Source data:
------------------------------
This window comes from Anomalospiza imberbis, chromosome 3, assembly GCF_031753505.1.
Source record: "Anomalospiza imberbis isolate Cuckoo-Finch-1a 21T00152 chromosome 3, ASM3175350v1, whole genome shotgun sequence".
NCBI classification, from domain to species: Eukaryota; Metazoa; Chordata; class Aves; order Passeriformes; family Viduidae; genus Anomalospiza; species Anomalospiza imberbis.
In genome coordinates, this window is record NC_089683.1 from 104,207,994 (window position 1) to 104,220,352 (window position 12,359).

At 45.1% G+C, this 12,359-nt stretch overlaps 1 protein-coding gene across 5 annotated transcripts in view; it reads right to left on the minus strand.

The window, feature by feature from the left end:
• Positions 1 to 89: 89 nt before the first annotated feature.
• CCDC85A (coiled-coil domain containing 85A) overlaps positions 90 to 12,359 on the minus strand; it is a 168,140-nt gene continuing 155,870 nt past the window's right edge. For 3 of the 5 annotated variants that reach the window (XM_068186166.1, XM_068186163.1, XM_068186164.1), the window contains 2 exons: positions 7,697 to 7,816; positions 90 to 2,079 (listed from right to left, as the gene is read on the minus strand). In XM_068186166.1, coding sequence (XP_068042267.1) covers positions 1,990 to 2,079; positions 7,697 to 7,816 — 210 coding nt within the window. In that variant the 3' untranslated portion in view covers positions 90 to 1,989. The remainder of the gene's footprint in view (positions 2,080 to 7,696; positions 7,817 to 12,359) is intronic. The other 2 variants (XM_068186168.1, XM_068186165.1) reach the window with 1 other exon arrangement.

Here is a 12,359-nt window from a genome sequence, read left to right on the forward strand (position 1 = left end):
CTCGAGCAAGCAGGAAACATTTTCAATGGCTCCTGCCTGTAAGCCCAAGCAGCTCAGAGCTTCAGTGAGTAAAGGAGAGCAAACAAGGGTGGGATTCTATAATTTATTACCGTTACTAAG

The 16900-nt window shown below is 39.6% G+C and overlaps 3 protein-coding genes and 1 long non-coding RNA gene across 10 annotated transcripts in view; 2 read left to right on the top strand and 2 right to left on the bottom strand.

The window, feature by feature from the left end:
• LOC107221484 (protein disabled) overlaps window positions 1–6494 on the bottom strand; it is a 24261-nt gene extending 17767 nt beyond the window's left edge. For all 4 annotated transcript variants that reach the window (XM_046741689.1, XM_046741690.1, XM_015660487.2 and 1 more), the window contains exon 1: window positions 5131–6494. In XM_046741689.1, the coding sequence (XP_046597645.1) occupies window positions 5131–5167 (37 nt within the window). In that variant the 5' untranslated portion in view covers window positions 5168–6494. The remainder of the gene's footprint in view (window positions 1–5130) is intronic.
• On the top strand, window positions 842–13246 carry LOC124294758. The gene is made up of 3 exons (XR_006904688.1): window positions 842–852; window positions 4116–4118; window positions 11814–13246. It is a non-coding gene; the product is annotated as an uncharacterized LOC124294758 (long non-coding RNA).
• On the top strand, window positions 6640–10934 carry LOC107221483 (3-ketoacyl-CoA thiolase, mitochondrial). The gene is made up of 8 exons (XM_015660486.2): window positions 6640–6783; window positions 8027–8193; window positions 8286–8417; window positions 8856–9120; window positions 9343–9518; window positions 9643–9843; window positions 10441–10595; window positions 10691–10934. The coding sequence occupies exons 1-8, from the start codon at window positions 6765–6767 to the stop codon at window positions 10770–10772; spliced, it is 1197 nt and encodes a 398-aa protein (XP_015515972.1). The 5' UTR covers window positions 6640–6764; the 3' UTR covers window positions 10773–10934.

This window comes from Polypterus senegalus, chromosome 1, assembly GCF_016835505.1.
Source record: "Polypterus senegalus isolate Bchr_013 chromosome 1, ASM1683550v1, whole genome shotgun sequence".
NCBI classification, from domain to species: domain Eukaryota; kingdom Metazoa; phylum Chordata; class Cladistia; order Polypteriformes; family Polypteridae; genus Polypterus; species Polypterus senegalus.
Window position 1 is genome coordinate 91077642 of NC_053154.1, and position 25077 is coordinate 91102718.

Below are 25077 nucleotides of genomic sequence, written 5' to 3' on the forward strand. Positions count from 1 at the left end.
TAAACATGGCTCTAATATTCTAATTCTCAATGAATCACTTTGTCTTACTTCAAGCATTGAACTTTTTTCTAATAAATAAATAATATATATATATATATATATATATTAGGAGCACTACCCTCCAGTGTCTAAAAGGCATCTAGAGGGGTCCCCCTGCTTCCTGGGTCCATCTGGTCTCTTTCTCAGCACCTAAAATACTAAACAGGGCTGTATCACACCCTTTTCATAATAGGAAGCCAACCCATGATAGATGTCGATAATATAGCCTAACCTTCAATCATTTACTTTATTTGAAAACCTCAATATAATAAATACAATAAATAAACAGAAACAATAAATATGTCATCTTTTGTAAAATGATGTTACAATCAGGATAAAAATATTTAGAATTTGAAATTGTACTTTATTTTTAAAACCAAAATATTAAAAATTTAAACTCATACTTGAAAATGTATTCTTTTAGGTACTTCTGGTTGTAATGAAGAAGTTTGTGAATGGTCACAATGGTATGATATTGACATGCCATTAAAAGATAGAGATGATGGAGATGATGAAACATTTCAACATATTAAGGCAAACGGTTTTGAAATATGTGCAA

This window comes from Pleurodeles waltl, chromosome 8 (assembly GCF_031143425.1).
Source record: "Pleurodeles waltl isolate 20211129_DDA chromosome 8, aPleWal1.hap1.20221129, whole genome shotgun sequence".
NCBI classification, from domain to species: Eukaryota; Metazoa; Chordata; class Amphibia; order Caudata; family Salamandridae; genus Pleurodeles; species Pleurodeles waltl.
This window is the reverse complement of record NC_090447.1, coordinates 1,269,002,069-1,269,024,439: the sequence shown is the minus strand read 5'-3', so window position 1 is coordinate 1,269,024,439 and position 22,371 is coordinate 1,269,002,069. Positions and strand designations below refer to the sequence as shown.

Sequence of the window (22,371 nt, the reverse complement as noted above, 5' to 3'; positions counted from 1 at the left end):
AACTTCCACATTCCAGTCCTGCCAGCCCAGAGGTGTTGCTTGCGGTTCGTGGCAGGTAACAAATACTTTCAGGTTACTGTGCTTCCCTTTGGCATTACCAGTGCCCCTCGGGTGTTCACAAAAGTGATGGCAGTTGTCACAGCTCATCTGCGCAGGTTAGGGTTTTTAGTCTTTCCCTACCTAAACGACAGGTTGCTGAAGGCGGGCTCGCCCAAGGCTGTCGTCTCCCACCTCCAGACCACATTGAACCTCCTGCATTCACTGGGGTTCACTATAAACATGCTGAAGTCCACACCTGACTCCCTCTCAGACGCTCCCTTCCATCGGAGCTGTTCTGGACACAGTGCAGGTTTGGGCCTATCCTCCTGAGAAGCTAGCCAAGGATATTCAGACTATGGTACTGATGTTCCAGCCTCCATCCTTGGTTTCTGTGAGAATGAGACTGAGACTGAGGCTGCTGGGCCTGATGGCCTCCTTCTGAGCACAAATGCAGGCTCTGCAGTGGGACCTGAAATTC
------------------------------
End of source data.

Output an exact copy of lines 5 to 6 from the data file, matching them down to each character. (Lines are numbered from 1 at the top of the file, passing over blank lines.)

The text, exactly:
At 45.1% G+C, this 12,359-nt stretch overlaps 1 protein-coding gene across 5 annotated transcripts in view; it reads right to left on the minus strand.

The window, feature by feature from the left end: